By Andy Sullivan, Emily Stephenson and Steve Holland | WASHINGTON
U.S. President-elect Donald Trump said on Wednesday he would maintain ownership of his global business empire but hand off control to his two oldest sons while president, an arrangement that watchdogs said would not prevent conflicts of interest in the White House.
Trump told a news conference he would resign from all positions overseeing hotels, golf courses and hundreds of other businesses and move his assets into a trust to help ensure that he will not consciously take actions as president that would benefit him personally.
Trump, a Republican, is under pressure to distance himself from his businesses before he moves into the White House on Jan. 20. Unlike other U.S. government officials, the president is not required by law to steer clear of conflicts of interest.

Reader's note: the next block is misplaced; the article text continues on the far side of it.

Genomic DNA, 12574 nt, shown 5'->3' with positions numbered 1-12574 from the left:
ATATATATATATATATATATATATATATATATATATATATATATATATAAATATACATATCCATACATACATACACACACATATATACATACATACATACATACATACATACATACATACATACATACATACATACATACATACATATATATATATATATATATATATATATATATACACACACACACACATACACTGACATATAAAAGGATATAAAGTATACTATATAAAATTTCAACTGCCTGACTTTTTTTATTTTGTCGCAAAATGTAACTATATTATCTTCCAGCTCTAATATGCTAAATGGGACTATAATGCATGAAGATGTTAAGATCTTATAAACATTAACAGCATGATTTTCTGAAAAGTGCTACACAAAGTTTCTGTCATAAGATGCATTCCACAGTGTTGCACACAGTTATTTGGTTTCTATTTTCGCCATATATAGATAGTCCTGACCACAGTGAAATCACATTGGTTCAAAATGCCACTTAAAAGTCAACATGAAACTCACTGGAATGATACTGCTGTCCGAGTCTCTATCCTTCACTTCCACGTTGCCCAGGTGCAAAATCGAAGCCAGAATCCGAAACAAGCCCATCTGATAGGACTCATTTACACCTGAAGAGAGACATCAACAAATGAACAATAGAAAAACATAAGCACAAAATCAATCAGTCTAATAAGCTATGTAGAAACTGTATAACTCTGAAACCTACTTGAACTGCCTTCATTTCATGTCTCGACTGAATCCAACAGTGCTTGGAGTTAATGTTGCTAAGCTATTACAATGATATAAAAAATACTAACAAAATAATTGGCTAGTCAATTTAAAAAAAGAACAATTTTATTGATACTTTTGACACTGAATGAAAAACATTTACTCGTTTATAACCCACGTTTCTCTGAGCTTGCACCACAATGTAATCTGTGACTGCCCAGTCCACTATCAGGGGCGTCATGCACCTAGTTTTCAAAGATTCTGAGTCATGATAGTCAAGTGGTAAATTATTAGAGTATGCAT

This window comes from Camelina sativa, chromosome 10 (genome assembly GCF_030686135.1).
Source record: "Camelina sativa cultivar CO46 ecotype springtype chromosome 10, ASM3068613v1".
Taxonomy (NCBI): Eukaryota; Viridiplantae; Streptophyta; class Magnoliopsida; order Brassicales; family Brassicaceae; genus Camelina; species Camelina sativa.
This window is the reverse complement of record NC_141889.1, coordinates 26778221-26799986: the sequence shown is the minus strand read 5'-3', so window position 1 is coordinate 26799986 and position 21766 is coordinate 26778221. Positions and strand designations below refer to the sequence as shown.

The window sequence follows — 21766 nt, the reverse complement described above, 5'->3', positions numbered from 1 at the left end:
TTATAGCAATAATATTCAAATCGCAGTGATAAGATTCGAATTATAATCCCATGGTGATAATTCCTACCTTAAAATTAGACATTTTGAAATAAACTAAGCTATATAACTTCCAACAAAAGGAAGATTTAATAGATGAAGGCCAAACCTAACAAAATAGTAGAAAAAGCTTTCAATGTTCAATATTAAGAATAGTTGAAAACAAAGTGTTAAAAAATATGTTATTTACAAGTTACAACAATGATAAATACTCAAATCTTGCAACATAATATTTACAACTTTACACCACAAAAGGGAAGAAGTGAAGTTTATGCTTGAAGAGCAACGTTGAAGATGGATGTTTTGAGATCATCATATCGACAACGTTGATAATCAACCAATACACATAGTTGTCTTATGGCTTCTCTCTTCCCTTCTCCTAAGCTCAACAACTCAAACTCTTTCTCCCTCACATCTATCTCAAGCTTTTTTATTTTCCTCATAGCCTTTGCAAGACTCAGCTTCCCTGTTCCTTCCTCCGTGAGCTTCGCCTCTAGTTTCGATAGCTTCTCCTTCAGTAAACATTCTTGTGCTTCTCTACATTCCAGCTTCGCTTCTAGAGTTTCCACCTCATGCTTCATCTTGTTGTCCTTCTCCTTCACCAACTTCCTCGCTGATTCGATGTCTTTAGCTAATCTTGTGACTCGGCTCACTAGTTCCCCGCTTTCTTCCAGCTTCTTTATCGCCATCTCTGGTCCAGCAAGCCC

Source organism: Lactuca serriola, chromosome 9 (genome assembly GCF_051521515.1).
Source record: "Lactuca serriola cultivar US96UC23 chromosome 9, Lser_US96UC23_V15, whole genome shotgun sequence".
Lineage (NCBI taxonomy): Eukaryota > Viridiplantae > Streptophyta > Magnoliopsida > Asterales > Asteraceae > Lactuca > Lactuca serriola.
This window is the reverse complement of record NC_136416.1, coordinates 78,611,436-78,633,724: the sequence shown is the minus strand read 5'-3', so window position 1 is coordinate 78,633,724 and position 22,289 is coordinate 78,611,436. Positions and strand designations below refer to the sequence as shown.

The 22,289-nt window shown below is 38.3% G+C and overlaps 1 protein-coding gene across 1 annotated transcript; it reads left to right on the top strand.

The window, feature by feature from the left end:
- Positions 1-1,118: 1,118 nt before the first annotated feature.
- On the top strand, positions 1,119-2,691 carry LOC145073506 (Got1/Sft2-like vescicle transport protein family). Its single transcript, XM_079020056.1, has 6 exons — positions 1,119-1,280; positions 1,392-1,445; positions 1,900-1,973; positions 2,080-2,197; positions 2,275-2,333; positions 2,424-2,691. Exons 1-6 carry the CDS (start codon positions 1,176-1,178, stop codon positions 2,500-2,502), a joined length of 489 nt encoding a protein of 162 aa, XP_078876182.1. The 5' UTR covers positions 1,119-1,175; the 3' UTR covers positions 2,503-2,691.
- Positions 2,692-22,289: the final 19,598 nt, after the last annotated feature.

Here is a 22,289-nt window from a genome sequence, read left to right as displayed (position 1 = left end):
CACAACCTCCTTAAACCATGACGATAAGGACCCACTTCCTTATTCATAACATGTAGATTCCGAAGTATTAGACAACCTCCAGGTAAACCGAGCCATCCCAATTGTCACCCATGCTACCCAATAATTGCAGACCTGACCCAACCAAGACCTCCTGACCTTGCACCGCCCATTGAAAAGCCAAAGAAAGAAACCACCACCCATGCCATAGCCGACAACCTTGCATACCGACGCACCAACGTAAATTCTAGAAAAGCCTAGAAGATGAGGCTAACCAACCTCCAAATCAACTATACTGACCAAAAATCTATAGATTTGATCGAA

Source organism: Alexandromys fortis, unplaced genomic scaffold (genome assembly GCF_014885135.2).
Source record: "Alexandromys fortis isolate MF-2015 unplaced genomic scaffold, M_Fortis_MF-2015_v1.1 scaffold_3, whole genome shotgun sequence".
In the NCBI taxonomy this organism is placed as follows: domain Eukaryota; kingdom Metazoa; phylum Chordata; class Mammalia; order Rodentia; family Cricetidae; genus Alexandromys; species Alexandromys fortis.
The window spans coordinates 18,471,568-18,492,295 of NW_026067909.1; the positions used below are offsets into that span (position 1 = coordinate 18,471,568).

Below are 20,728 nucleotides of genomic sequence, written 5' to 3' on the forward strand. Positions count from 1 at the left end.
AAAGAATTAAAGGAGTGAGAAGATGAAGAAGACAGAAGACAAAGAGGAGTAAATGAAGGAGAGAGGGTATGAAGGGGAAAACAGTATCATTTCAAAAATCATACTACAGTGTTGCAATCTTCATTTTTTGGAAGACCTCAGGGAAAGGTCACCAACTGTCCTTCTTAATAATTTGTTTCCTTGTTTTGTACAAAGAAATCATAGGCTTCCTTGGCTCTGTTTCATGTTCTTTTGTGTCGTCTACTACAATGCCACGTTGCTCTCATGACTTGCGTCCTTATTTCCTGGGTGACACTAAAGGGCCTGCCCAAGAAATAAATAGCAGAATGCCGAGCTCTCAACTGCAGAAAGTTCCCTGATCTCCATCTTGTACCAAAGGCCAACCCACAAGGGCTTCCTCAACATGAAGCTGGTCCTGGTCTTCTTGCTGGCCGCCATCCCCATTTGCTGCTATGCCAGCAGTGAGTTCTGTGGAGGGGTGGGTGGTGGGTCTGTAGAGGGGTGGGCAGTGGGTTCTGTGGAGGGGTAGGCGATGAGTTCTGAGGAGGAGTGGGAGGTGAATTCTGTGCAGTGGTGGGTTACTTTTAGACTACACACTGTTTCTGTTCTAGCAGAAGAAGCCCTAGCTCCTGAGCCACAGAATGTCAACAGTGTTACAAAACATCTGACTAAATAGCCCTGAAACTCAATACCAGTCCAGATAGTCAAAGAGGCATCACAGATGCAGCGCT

"I could actually run my business and run government at the same time. I donít like the way that looks, but I would be able to do that if I wanted to," Trump said.
Ethics experts said the arrangement did not go far enough.
President-elect Donald Trump will relinquish leadership of the Trump Organization to his adult sons and create a trust for his assets, but it will not be the blind trust that his critics and many ethics experts insist is necessary to eliminate concerns about conflicts of interest.
Trump attorney Sheri A. Dillon said that Trump "should not be expected to destroy the company he built."
Trumpís attorneys counter that a blind trust, in which Trump's assets would be managed by independent trustees, is not realistic.
In addition, Trump will donate any profits from foreign governments, such as payments for staying at his hotels, to the Treasury Department to address arguments that he would violate the Emoluments Clause of the U.S. Constitution.